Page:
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About the Story"A case study of Murphy's Law in action. In-game hints available." [--blurb from Competition Aught-Zero]
17th Place - 6th Annual Interactive Fiction Competition (2000)
-- Duncan Stevens
>VERBOSE -- Paul O'Brian's Interactive Fiction Page
Sometimes, in its fervor to crank up the puzzle intensity along with the story intensity, the game overloads certain puzzles, thrusting them into the Babelfishy realm of the ridiculous. One puzzle in particular, probably the most byzantine of them all, really strained the bounds of believability for me... This quibble aside, AWE is an excellent piece of work. The writing, though nothing special, is serviceable, and the coding is really outstanding. The game notices and comments on lots of little things, which really deepens immersion, as does AWE's thorough implementation of all first-level nouns. The best part, though, is the plot. At Wit's End has one of my favorite plots of any competition game from this year, one that kept surprising me even after I had figured out to expect the unexpected.
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AWE gets off to a rollicking start with simple, tight, timed puzzles, but then goes much too broad and much too hard, at least for my tastes. While all the puzzles seemed reasonably logical, but the breadth meant a lot of time pursuing irrelevant alternatives, and the difficulty would have required an awful lot of player time to solve without excessively relying on hints/walkthroughs, which I was unwilling to do.
-- Sean T Barrett
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Number of Reviews: 2
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The game did a good job of pacing and keeping the player motivated through the first few puzzles, and they were easy enough to solve without needing to load saves--sometimes, perhaps a little too easy, but only a little. As well, the writing was reasonably good and the story sufficiently engaging to keep me interested.
However, it wasn't without flaws. In the middle of the game (and the game is short--easily solved in a half hour if you don't get side-tracked) there wasn't quite enough hinting, I felt, to indicate which part of the puzzle I ought to be approaching next, so the game felt rather slow as I stumbled around trying to figure out just what should be done. As well, there was a puzzle whose solution was to eat; it was noted earlier that you are diabetic, and there are messages insisting that you are hungry and need to eat, but the food is just right there in the refrigerator, so it felt like nothing but a distraction.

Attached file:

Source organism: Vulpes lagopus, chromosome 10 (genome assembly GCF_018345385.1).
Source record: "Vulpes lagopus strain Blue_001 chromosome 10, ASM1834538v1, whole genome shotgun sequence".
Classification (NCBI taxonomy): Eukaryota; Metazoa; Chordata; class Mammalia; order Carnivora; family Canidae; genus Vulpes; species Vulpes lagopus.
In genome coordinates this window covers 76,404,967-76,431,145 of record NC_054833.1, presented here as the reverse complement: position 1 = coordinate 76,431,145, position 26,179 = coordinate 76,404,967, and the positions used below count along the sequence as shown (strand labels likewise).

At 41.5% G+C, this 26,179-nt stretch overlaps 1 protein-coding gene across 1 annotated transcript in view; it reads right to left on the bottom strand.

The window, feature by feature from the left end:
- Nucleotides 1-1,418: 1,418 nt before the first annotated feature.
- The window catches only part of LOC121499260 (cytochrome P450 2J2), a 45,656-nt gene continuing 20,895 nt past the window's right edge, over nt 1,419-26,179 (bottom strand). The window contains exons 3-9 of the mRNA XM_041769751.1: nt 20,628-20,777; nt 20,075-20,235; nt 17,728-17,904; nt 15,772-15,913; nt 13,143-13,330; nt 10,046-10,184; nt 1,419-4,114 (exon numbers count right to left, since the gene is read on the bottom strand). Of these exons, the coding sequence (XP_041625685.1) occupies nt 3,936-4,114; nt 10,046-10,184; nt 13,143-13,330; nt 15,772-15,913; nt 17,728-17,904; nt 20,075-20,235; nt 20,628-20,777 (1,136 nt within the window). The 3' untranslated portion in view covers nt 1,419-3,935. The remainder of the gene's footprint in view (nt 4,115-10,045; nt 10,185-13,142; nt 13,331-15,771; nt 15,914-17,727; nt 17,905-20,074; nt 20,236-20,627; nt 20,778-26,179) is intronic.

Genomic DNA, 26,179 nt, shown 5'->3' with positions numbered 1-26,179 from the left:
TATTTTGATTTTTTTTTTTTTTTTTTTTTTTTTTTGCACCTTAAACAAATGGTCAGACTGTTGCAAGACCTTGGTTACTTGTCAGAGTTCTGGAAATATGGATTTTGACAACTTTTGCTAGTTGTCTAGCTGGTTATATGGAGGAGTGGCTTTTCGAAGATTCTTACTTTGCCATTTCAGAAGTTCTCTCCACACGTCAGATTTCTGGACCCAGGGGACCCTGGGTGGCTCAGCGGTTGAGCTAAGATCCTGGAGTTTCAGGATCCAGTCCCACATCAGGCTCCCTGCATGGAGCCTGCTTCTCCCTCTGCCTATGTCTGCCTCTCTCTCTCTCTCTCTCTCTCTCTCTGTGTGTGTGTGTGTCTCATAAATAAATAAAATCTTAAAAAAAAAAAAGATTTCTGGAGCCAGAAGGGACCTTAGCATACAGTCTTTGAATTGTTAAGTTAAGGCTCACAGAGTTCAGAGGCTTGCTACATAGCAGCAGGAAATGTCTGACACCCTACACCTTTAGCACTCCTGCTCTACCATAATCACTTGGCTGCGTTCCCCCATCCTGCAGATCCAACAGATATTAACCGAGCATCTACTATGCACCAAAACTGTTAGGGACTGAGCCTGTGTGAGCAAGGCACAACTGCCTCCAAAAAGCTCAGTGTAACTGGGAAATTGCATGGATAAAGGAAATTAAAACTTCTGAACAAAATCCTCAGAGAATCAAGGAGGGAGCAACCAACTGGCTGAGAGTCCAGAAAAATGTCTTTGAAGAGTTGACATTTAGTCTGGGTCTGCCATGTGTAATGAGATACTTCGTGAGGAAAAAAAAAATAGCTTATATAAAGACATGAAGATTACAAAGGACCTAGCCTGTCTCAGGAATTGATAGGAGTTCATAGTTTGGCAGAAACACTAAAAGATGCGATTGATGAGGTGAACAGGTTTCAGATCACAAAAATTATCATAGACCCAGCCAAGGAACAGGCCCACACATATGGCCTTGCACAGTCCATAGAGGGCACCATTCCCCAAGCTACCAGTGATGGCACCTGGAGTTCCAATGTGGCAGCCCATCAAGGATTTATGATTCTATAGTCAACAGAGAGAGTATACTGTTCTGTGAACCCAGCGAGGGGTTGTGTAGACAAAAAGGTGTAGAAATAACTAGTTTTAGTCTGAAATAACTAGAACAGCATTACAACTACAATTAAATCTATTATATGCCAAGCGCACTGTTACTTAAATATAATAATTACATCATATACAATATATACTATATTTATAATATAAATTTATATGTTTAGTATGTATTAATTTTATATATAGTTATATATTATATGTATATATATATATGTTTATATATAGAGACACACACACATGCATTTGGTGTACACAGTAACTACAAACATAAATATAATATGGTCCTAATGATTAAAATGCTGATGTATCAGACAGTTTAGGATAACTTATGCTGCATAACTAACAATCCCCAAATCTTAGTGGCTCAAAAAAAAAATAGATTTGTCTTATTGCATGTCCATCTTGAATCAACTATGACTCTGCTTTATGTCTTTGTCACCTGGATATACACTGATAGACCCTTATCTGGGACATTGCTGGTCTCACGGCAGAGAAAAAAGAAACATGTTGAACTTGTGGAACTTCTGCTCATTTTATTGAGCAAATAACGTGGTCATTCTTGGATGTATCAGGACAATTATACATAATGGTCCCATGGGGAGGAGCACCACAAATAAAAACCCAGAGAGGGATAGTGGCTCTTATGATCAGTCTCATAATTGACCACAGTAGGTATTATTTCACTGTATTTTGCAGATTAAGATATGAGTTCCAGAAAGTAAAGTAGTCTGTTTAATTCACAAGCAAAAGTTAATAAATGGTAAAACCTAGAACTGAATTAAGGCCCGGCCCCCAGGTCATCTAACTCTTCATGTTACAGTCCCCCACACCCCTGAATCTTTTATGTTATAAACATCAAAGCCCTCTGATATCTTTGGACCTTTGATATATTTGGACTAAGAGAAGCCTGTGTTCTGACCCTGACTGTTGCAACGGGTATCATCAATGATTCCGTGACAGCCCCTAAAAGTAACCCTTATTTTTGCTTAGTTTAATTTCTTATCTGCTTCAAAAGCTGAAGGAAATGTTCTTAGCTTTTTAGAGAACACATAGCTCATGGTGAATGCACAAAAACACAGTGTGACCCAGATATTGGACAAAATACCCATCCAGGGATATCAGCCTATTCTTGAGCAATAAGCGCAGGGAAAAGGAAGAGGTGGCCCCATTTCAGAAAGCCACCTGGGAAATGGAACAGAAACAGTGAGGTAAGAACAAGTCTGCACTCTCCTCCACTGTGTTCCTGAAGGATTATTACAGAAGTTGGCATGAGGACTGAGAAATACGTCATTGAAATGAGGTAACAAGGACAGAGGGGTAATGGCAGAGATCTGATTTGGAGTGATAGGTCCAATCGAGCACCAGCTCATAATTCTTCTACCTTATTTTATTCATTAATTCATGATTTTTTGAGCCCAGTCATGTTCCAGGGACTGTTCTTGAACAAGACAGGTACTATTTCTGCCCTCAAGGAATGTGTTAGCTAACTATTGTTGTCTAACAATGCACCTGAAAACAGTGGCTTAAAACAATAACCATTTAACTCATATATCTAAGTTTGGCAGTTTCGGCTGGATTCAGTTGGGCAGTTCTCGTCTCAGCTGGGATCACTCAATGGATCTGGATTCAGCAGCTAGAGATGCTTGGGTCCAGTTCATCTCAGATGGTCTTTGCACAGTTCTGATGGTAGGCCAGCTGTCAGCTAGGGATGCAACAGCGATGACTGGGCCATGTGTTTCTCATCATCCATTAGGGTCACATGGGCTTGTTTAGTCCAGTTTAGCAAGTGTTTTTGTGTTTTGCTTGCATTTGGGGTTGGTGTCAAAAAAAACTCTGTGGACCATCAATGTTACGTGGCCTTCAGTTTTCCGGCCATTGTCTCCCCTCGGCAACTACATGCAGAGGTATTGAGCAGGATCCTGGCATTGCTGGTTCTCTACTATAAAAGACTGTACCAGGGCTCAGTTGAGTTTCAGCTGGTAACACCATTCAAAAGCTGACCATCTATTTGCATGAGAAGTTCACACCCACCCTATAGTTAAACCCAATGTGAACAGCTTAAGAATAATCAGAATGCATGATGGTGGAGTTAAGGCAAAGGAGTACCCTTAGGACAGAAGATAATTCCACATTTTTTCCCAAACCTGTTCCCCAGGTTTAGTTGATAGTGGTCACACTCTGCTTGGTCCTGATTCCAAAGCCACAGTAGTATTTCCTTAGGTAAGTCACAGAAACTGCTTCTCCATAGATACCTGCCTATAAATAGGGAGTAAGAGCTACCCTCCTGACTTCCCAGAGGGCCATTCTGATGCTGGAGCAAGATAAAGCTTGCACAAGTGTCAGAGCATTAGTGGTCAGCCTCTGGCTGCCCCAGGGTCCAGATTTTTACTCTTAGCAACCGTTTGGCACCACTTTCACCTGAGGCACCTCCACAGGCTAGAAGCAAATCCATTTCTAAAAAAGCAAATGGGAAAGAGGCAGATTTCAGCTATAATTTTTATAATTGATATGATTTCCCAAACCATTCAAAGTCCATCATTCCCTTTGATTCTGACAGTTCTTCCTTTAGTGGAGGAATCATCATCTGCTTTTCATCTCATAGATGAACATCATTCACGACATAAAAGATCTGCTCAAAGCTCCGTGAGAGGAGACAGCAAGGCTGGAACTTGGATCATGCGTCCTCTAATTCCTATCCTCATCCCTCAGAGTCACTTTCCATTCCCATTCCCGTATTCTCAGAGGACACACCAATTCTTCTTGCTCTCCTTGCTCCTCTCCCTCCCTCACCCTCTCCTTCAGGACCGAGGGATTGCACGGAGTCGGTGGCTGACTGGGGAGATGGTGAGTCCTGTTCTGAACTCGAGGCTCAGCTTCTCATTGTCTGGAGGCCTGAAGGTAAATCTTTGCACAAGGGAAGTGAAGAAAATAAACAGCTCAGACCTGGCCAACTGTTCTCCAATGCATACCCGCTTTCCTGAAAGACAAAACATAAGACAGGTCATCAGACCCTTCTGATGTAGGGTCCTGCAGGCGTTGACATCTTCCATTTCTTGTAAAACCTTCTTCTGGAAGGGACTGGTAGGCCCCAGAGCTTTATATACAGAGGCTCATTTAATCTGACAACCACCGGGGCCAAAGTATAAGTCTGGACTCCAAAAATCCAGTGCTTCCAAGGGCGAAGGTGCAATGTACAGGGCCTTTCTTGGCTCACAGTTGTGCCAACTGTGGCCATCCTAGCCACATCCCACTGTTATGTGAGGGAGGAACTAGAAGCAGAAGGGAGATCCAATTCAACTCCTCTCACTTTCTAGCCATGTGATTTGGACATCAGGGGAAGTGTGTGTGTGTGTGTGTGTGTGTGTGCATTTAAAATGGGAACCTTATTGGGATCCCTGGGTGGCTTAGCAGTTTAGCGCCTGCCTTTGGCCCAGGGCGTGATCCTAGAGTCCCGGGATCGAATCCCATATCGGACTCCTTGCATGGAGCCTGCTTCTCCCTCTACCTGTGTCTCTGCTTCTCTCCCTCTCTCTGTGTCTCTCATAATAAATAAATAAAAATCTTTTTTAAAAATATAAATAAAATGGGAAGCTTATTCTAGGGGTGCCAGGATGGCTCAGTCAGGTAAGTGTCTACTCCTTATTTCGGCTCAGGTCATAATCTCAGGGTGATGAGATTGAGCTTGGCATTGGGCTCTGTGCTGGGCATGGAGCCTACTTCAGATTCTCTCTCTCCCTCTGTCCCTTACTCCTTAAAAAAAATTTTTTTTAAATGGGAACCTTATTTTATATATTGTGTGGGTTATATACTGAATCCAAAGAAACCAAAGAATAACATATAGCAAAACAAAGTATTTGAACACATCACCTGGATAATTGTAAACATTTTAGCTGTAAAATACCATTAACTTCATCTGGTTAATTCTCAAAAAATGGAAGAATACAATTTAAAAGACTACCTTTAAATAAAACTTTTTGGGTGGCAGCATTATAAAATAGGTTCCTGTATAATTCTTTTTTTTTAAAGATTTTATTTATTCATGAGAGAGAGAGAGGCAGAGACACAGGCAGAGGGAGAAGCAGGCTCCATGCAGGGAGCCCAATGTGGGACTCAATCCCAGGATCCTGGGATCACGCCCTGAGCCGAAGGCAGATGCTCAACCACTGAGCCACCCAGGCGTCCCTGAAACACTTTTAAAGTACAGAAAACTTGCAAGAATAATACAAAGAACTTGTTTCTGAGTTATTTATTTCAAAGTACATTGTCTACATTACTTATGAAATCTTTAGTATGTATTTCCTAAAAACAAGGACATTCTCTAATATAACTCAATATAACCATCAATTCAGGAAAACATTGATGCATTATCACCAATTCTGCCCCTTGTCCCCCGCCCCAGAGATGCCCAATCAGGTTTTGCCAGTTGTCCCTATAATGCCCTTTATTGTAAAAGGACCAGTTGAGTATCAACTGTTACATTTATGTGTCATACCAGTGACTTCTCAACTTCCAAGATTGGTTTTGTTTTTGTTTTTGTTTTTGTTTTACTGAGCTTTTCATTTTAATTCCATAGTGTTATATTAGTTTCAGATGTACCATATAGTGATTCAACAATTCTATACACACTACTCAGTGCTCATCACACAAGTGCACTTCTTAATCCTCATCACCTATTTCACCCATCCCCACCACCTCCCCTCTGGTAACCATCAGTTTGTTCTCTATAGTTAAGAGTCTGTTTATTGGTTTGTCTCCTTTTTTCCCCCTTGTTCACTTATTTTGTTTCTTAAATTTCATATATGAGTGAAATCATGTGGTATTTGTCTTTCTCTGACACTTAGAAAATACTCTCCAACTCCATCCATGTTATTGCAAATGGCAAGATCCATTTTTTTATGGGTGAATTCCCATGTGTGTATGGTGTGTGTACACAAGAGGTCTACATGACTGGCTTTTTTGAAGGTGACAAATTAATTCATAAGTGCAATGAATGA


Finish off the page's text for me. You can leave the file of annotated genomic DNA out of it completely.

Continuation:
But those are minor problems; removing the eating puzzle and tightening up the mid-game a bit would be easy and would answer most of my complaints. Unfortunately, there were several unintended random features that made the game annoying. A couple of items just kept disappearing from my inventory for no clear reason, which was frustrating. Also, after completing the game, I checked the walkthrough to see what the optimal ending was; but there was another bug that caused the optimal ending to be impossible to achieve unless you worked around it--I had to examine a person twice after completing the final puzzle, or the game proceeded as though I hadn't completed it.
(This review refers to the original competition entry. The bugs mentioned may have been fixed in the later version, but I have not checked.)
An entertaining but deeply frustrating game, July 16, 2017
First, it's about a series of unfortunate events. After a bright opening, the game quickly devolves into tragedy after tragedy. The writing is funny and fresh, and the situations made me laugh.
Second, though, the biggest section of the game is incredibly frustrating, with inventory limits, hunger puzzle, liquid measuring problems, etc.
I recommend playing through the first part, then using a walkthrough or the club floyd transcript.
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